I think it may well be that my grandmother was merely born a generation or two too late. She seems to have thought it unlady-like to drive, for example, and never learned. My mother has a story of sitting in the backseat of the car with her brothers and giggling as Ngaire clutched the dashboard and waved her fist at a car who had overtaken another a good mile or so ahead of them, all the time yelling, “BLOODY FOOLS!!” So maybe her being hopped up on bennies wasn’t such a bad thing after all.

Moreover, Ngaire had peculiar attitudes about the right and wrong way to live one’s life. Though she was in no way genteel, I remember her New Zealand accent being pronounced, though not broad, gentility was something to which she aspired. Her fascination with Elizabeth the Second for example, a young Queen with whom she obviously identified, as evidenced by her near-identical dress over the years, sans expensive hats. And I saw this, despite her slipping on occasion and demonstrating that see saw through the minefield of pretence old money and gentility all-too frequently garbs itself with here in Godzone.

Ironically, the first lesson she taught me? We were on a day-trip to the Waikato to visit old friends of theirs. It was a palatial place and as we drove up to the house I remarked that, they must be rich! She simply stated to me, “Having money doesn’t mean you’ll be happy. Some of the richest people are the most miserable.” If there was something further I was to have noticed on that trip it escaped me, with those words being almost all that remains.

I’m uncertain to this day who instilled this quiet reverence of her social betters in her, but have a suspicion it may have been her father, who she apparently adored, and to whom my grandfather seems to have never measured up. Ngaire was uniquely one-eyed about him in a manner befitting a loyal daughter, for example condemning my grandfather for the vice of gambling on the horses, something he adored (in fact, when they were doing well in the late 1970s Mervyn almost purchased a race-horse), and something a gentleman like her father would not indulge in. But, I’m informed that my grandfather’s habit was stoked by Ngaire’s father slipping him money to place a quiet bet, a trust-bond kept secret from the ladies…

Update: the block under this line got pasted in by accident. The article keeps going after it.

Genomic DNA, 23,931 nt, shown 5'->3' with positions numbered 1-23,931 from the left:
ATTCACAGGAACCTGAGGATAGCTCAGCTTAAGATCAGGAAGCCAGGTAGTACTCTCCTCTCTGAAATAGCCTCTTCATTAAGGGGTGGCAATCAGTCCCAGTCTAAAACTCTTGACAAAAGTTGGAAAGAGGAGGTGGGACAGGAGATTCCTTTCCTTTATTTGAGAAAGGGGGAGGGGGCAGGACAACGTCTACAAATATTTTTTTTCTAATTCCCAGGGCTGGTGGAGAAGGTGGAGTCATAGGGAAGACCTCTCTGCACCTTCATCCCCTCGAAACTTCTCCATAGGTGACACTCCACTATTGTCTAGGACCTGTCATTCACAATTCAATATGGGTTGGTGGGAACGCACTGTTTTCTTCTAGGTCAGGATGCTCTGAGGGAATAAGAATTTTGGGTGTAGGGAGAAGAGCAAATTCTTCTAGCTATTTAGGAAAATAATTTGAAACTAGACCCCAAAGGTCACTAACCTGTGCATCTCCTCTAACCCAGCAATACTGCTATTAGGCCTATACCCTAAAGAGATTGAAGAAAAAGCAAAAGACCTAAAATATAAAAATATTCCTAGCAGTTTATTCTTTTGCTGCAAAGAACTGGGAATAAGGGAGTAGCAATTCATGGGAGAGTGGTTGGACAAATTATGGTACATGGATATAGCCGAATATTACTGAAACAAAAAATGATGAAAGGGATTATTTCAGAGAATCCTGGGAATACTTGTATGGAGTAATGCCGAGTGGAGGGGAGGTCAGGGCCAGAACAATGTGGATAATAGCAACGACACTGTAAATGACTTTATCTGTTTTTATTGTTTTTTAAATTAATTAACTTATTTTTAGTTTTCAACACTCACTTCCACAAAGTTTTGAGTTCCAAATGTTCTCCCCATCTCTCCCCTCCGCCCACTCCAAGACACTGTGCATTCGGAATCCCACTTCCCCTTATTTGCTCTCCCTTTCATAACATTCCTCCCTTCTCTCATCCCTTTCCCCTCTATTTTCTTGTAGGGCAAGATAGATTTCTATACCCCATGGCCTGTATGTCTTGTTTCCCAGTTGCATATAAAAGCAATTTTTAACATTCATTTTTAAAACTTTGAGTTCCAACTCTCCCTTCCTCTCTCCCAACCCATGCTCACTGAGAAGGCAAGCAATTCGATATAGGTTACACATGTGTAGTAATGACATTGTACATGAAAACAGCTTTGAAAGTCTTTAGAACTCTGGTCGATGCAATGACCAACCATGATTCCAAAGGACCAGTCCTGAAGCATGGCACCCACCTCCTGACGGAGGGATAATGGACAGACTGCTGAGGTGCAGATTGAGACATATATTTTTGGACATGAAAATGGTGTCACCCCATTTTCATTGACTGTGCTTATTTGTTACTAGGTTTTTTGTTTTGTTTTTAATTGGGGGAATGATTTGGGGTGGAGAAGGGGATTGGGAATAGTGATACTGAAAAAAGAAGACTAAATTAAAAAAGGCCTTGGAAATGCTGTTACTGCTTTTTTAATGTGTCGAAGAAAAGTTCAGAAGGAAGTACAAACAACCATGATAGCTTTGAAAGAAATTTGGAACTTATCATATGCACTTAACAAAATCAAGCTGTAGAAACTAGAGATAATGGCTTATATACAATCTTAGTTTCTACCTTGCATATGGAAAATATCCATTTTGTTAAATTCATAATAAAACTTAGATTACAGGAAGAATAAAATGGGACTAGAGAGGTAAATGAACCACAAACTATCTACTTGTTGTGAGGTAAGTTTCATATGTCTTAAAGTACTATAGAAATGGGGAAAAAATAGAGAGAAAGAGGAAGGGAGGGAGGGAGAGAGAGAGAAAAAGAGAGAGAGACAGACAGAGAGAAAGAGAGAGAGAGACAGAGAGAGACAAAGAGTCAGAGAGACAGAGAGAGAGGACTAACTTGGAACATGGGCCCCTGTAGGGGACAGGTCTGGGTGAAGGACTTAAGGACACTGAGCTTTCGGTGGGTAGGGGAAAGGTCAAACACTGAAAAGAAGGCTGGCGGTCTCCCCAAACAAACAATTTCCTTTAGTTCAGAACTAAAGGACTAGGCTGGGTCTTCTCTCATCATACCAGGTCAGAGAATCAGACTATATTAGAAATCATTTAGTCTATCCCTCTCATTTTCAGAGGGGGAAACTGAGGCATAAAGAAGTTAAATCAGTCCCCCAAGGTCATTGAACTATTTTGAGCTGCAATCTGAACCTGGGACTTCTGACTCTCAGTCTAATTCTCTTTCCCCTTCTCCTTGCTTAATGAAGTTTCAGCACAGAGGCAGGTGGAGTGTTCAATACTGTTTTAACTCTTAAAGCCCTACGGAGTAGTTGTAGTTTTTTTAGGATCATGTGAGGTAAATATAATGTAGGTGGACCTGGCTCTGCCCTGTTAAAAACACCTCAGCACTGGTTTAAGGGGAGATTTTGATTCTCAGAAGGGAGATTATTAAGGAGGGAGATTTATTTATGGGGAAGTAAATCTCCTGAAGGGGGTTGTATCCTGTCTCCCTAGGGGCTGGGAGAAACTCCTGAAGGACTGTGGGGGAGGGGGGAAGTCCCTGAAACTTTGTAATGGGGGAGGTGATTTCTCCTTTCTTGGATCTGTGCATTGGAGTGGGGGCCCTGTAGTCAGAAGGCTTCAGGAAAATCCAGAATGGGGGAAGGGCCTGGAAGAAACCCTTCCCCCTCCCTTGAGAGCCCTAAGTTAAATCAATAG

These bundles of hypocrisy pervade my memories of Ngaire. She was devoutly Christian, but condemned my mother for following my lead and becoming a Baptist (with consequent “tidying up of act” and dropping numerous… bad habits…). She respected my mother’s wishes in our house, but would routinely abuse those wishes in her own – I clearly remember my mother fuming while my grandmother played “Stairway to Heaven”, or “Hotel California” (whichever was considered the more “Satanic”, I forget which) on the stereo, much to my brothers’ and my delight.

But finally, I remember her finally losing her cool a little too much one Christmas. We were seated at the table and conversation turned to the past, with Ngaire loudly accusing my mother of “being seen walking down the main street of Te Aroha… holding HANDS WITH A MAORI.” You’d imagine this to have taken place some 25 years previous. My mother dropped everything and left, taking my youngest brother with her. To this day I regret not leaving as well.

You know? I think that may have been the last time they ever really spoke? It’s can’t have been long after that Ngaire died, Mervyn finding her on the floor of the kitchen of the small RSA retirement flat in which he still lives, a beatific smile on her face, glory come to save her from this life; the sorrow, the shame, the disappointment, her heart finally having failed, and given up a ghost.

And so her second and only other true lesson to me. That there is no fear of death. That there is something beautiful there beyond the veil, even if it is only lasting peace.